We headed the next day for, what I thought, would only be an hour or two excursion: the Fushimi Inari Shrine. It turned into a full day of walking up and down steep steps surrounded by red torii gates.
First off, if you ever go there, get a map! I picked one up back where we started, several hours after it would have been useful, at one of the tourist shops for free. The map notes the shrine names in Japanese and shops along the way in English and Japanese. It also shows where the trails diverge and leave the shrine complex (which would have prevented us from taking an hour + detour).
We started on Omote Sando street and walked to the Fushimi Inari Taisha Shrine.
Then we headed along one side trail to the Senbon Torii (thousand torii).
Walking between hundreds of tightly packed torii is pretty awesome. There's enough room for the sun to peek through every foot, but it's still a bit surreal. This segment is what I thought the shrine was, so I was very surprised to reached another large shrine and discover the torii continue. And boy do they continue.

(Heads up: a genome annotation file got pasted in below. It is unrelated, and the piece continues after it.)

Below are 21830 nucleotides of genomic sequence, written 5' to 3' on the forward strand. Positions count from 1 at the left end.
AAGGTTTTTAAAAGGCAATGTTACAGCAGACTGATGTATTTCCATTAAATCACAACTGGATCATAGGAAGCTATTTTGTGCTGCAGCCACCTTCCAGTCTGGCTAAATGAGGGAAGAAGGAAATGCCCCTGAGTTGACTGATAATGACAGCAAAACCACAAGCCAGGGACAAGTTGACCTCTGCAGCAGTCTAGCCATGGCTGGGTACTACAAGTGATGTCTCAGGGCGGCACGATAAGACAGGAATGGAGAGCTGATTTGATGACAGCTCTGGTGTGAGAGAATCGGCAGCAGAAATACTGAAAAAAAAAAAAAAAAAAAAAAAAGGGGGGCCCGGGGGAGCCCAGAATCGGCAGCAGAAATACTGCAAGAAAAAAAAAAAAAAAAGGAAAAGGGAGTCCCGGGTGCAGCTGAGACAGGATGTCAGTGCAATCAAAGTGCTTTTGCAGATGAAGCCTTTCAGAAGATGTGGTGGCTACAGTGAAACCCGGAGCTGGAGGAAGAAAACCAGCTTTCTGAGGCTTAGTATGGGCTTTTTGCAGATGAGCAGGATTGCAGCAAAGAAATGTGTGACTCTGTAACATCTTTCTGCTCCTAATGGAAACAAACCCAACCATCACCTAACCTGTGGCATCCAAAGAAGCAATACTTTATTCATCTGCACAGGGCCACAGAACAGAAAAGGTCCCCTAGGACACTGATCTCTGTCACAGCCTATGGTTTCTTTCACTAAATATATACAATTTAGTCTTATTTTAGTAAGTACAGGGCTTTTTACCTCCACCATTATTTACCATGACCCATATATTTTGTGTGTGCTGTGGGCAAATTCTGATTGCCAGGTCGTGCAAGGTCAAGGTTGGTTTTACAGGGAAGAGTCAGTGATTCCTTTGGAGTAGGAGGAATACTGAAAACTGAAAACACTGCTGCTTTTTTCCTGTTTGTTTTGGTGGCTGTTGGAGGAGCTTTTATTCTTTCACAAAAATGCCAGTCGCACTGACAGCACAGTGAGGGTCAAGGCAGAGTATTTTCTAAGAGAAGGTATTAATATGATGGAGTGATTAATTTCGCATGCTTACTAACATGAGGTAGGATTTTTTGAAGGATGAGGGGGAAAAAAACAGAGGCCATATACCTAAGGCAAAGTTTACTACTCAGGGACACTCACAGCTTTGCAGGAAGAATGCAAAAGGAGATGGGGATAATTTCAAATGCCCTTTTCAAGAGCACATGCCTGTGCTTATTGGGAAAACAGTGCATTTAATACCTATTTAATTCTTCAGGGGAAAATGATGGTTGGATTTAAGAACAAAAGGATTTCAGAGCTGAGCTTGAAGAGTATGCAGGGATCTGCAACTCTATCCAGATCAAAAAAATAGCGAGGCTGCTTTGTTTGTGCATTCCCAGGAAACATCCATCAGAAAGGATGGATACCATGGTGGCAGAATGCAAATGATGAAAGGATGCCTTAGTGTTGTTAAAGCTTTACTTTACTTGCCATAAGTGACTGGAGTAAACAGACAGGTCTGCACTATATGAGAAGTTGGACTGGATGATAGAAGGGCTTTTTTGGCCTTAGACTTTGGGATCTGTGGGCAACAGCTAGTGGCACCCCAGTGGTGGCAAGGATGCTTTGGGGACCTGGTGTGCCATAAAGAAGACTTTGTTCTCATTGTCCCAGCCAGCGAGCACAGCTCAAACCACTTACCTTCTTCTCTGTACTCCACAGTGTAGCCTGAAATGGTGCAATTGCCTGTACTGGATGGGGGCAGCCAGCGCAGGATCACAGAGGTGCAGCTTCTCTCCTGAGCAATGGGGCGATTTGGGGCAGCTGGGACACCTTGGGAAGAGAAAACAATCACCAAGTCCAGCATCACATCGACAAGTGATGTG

We ended up climbing past numerous side shrines, a viewing platform (where the trail splits and it's VERY easy to take the wrong path - as we did and another couple was about to) and the hilltop Shin Pond.
The front of the torii all have the same two symbols on the cross bars. The backs however, have the name of the donor and date on each. And if you're wondering how much it costs to have a wooden memorial, here's the pricing chart. (The rule of thumb I followed for yen when I lived in Japan is to remove the last two 0's and consider that the US price. It's not as accurate now, but will give you a general idea of how expensive these are.)